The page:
Occasionally (ok, all the bloody time) when scrolling through the Sky Planner I stumble upon a bit of television so clickbaity and tempting that I just can’t pass it up. A programme title so ludicrous and filled with the potential for disappointment that I just ‘have to give it five minutes’ and invariably end up watching the whole sodding thing, my face contorting every thirty seconds as it runs the entire gamut of human emotion in the space of one shockumentary. This is precisely how I came to watch The Man With The Ten Stone Testicles, The Girl With Eight Limbs and that excruciating Louis Theroux thing about creepy American swingers.
You know the one – where Louis peers round the curtain of the ‘group room’ and despite being confronted by wobbling genitalia with a collective age of around five hundred years, somehow manages to maintain an expression of ‘mild surprise’. He must be on lithium or some other hairy mood stabilising chemicals because I’m fairly certain that the sight of 17 stone Dwight from Utah and bearded Dudley from Oregon going like the clappers at June from Wisconsin who hasn’t trimmed her bush since 1986 would be enough to incite most people to live on the top of a mountain, blindfolded and with their genitals encased in concrete.
And so, undeterred by a fear of being confronted by the terrifying, the repulsive and the downright bloody peculiar, my televisual journey drew me to Sky Living and ‘Forbidden Love: I married a cross dresser’.
Anyone who knows me will know that I am a shocking bitch when it comes to fashion. Not that I always get it right, far from it, but I think I know when something looks good or looks shit. My Instagram feed is littered with Matches Fashion, Net-A-Porter, Vogue, Alexander Fury, Man Repeller, Charlotte Tilbury and Sali Hughes. I am a heels devotee and truly believe in the transformational powers of The Right Handbag. So when I stick on Sky Living (which, let’s face it, is hardly high brow) with a view to watching women and the transvestites they love, I am fully expecting some serious #fashionbravery.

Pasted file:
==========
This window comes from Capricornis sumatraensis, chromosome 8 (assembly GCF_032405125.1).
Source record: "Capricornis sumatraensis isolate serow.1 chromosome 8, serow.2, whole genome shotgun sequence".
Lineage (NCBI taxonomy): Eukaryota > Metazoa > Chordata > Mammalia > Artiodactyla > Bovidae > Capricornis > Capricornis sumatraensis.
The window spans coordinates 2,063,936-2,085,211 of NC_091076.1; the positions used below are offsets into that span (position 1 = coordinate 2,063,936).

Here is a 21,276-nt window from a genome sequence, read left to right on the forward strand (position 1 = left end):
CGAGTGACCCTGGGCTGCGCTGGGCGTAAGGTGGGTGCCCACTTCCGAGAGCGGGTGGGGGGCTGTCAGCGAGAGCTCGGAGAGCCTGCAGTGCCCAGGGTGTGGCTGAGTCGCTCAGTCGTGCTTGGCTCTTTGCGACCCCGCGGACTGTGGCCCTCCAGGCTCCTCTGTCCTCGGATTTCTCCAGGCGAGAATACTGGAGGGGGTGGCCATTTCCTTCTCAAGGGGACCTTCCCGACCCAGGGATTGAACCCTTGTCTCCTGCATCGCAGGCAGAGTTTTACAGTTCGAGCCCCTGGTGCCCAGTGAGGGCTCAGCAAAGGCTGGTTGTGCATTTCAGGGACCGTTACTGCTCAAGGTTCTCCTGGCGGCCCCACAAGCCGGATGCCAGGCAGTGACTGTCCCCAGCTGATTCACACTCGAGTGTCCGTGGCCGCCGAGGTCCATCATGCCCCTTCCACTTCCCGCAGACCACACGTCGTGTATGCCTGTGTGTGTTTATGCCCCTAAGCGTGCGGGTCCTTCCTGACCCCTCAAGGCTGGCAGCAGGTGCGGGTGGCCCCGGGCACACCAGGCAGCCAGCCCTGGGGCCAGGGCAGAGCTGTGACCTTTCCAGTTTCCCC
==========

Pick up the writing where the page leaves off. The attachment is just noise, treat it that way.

That’s right. I want a riot of inappropriate spangly miniskirts in the post office and day glo 6 inch platform heels on a six foot five man during the school run. I want “WAAAAAAH, WE WERE TOGETHER TWENTY YEARS AND SUDDENLY HE STARTED WEARING A SEQUINNED TURBAN AND DROP EARRINGS!!”.
What I found were stories of love, loss, support, friendship, sweetness and sadness. Granted, they were illustrated with a lot of leopard print and questionable wigs (which, frankly, I have no business making any judgements on), but there was nothing out of the ordinary. In every family there is estrangement and skeletons in closets, these families were no different to any other. Just better accessorised. The wives featured knew that their husband’s choice to wear frocks was completely irrelevant to their relationship. And no matter what mechanics the documentary makers brought into play, there was nothing shocking about these couples. This was no Ten Stone Testicles.
It was a show that didn’t need to be made. These couples didn’t need their relationships examining because there was nothing out of the ordinary in them. These men just want the freedom to wear whatever they want, which is precisely what women have been fighting to achieve for a century. They are not experiencing any kind of sexual identity issues. They are men. They are men who are either using their clothing to identify with their feminine side or just wearing the clothes they jolly well feel comfortable in.
I’ll admit, being the mean old bag that I am, I was bloody disappointed not to have the opportunity to give my ageing facial muscles a good old laughter/horror workout (my jawline looked noticeably tauter after the BodyShock Series on Channel 4). But then it takes a lot more than a man with a beard and coral lipstick to have me making Kenneth Williams faces. I am the sort of woman who wouldn’t bat an eyelid if my husband came home wearing a Diane Von Furstenberg wrap dress.
I’m not entirely unshockable though; I’d demand a bloody divorce on the spot if he came home in a pair of Crocs. I think that qualifies as ‘unreasonable behaviour’, right?